When John Tortorella took the job of head coach of the Philadelphia Flyers, he knew it wasn’t going to be easy. By signing a four-year pact, Tortorella essentially committed his remaining years as an NHL head coach to this organization, and it should come to nobody’s surprise if he needs that full timeframe to get his team back to respectability.
With year one mercifully nearing its close and the Flyers poised to miss the playoffs by 20-some points, it seems worthwhile to look back on Torts’ track record to see just what he was able to accomplish in each of his stops. It won’t be an apples-to-apples comparison, but it might help to speculate about what we can possibly expect going forward.
John Tortorella’s first NHL head coaching job came, of course, with the Tampa Bay Lightning. He took over during the 2000-01 NHL season, and the team put up just 69 points during his first full year at the helm in 2001-02, missing the playoffs by 18 points. But the Bolts racked up 93 points the following season, capturing a division title (albeit in a very weak Southeast Division) in the process. Tampa would make go on to make four consecutive playoff appearances under Tortorella, including a Stanley Cup win, before he was let go after missing the playoffs in 2007-08.
This sounds great on the surface, but there seems to be little point of reference here. Those Tampa teams were filled with burgeoning talent like Martin St. Louis. These Flyers, unless they luck into Connor Bedard, not so much. So maybe there isn’t much to take away from this.
We should all be trying to figure out a reasonable timeframe for the Philadelphia Flyers to rise above mediocrity under John Tortorella.
Torts’ next stop, with the New York Rangers, began when he was hired late in the 2008-09 season, and he put up some nice results as the Blueshirts squeaked into the playoffs before losing a 7-game battle to Washington in the first round. Following that, the 2009-10 season would end with the Rangers missing out on a playoff berth by just a single point following a devastating and extremely unlikely shootout loss. But Tortorella’s squad would manage three straight seasons of playoff appearances after that before he was dismissed in 2013.
This case also appears to be dissimilar to what Tortorella faces with the Flyers, as he entered the fray in New York to replace a coach (Tom Renney) whom the team had entirely tuned out. His immediate task was to get the club into the playoffs that year, which he did, before the team took a step back the following season and then reestablished itself as playoff caliber. It wasn’t akin to the “rebuild” that he knew he was facing in Philadelphia.
John Tortorella’s one season in Vancouver can’t really be analyzed, and so we move on to his time with the Columbus Blue Jackets. Taking over an 0-7 club early in the 2015-16 season, Torts steadied the ship but still saw his Jackets miss the postseason by 17 points. But the club made the leap the next season, shooting up to 108 points, easily the best regular season in franchise history. This kicked off a run of four straight playoff seasons in Columbus, which rightly earned Tortorella the reputation of being a miracle worker. The Blue Jackets, far from the most talented team around, had bought into what he was selling and became hard to face on a nightly basis.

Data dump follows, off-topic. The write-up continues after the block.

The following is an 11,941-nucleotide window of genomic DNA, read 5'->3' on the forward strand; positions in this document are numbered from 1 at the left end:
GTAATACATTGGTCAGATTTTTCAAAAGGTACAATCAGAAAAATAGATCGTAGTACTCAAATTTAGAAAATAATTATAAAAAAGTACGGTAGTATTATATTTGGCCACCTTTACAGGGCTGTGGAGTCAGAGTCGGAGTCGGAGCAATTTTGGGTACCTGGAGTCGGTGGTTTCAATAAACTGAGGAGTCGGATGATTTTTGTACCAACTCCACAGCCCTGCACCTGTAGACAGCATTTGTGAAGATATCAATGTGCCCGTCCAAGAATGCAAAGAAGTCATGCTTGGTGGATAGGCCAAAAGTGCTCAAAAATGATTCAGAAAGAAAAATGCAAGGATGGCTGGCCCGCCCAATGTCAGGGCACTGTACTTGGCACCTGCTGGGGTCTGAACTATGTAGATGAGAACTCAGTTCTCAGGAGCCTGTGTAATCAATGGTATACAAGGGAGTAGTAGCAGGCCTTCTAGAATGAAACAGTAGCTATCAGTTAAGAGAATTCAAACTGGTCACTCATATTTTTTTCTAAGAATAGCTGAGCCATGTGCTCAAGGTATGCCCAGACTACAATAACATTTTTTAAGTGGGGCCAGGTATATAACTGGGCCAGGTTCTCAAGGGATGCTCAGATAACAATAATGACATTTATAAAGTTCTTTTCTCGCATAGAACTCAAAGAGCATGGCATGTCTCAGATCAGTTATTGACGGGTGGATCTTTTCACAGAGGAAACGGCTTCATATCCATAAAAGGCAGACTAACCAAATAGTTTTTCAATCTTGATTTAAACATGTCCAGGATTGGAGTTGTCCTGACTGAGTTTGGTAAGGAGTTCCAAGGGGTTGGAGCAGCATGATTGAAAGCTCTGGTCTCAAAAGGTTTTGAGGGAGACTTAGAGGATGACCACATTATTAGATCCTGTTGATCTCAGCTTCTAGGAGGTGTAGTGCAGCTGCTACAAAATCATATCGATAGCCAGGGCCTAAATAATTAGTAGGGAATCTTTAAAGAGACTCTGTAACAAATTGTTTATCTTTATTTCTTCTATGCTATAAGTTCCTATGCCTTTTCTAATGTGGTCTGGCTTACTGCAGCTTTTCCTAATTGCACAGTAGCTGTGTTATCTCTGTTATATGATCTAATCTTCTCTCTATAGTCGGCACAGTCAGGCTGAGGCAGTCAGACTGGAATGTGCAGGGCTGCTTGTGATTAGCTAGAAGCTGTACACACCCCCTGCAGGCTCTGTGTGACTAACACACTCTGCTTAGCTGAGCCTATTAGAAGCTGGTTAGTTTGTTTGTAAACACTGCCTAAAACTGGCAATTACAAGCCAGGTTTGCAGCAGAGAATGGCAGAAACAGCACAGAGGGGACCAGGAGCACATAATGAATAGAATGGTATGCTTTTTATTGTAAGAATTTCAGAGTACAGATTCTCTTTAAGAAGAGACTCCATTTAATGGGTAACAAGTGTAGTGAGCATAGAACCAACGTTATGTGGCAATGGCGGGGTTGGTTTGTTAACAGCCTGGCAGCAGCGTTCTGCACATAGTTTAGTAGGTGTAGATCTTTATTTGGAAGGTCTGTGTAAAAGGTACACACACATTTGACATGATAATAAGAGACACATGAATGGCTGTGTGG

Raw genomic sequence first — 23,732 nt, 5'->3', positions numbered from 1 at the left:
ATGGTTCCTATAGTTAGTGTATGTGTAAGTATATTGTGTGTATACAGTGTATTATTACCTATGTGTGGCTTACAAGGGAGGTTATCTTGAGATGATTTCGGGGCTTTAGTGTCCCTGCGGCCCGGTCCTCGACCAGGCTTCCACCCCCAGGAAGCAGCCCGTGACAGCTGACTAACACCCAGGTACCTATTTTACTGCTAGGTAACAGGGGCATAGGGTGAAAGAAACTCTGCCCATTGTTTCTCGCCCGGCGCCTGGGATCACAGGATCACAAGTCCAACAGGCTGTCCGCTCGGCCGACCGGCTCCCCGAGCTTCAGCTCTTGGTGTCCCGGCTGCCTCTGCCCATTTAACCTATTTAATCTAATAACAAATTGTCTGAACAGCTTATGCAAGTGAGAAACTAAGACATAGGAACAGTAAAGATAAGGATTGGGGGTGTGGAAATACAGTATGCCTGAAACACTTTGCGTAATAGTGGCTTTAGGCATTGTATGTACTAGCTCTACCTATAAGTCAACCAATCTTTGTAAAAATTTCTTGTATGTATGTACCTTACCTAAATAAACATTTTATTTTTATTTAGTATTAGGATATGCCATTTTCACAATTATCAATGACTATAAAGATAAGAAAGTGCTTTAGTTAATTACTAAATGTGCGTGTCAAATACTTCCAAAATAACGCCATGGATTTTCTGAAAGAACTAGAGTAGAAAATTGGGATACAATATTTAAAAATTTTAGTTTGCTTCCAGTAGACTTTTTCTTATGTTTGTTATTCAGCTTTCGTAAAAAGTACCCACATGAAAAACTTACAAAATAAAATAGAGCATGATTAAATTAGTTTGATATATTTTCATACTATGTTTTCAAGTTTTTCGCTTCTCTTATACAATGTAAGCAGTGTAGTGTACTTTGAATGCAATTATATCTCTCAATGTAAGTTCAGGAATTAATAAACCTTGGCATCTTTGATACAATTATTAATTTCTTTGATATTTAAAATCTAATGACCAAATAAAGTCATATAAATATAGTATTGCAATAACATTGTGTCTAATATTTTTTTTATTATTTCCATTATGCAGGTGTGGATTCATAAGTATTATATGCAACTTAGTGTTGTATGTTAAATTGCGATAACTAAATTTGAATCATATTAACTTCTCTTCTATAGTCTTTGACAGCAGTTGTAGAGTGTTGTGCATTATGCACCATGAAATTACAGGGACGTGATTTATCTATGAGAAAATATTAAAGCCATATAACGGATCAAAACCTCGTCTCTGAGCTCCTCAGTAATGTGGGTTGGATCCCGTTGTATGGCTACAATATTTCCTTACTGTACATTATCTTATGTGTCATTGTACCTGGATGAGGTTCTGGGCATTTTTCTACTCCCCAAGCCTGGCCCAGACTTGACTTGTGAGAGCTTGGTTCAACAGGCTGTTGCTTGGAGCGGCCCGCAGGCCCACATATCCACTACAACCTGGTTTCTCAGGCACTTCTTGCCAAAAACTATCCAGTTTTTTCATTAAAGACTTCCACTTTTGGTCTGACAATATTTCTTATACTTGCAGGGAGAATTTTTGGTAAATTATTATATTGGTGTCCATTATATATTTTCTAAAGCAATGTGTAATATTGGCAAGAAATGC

This, in the end, is what everyone is striving for during Tortorella’s remaining tenure with the Philadelphia Flyers. His second-year turnarounds have been largely remarkable, but frankly I think it would be extremely difficult to pull off at this point. In an absolute best case scenario, the Flyers gain some direction during the 2023-24 season and find themselves higher up in the standings but still in all likelihood out of the serious playoff mix.
In all honesty, the franchise should be targeting a playoff push in the 2024-25 season with any of the moves it makes this offseason and beyond. This core, if you can even call it that, seems in no way poised to make a jump into actual playoff contention in 2023-24. Instead, the next year-plus should be spent trying to populate the roster with players that Tortorella deems capable of functioning within his system, such as we’ve seen with the likes of Owen Tippett and Noah Cates this season. This won’t all happen overnight, and several big roster additions will have to be made before we can talk playoffs around these parts again.
Let’s get real. The Flyers are about to miss the playoffs for the third year in a row. The last time this happened was after the 1991-92 season, and the Flyers took that opportunity to shock the world by trading for Eric Lindros. But even after that seismic move, the team suffered through two more non-playoff seasons before they finally surrounded the ‘Big E’ with enough talent to get back to the postseason in 1995. Rest assured, there isn’t a move of such a magnitude coming this offseason (absent a draft lottery win), but a succession of shrewd moves beginning now could give John Tortorella enough ammunition to make the Flyers a playoff club in 2024-25.
Flyers fans will believe it when they see it but, for now, there is at least a shred of optimism about the club’s charted course over the next few years. We’ll learn a lot more in the coming months, yet it certainly appears that even a ‘miracle worker’ like John Tortorella will need at least two more seasons to get this Flyers club playing meaningful hockey games come springtime.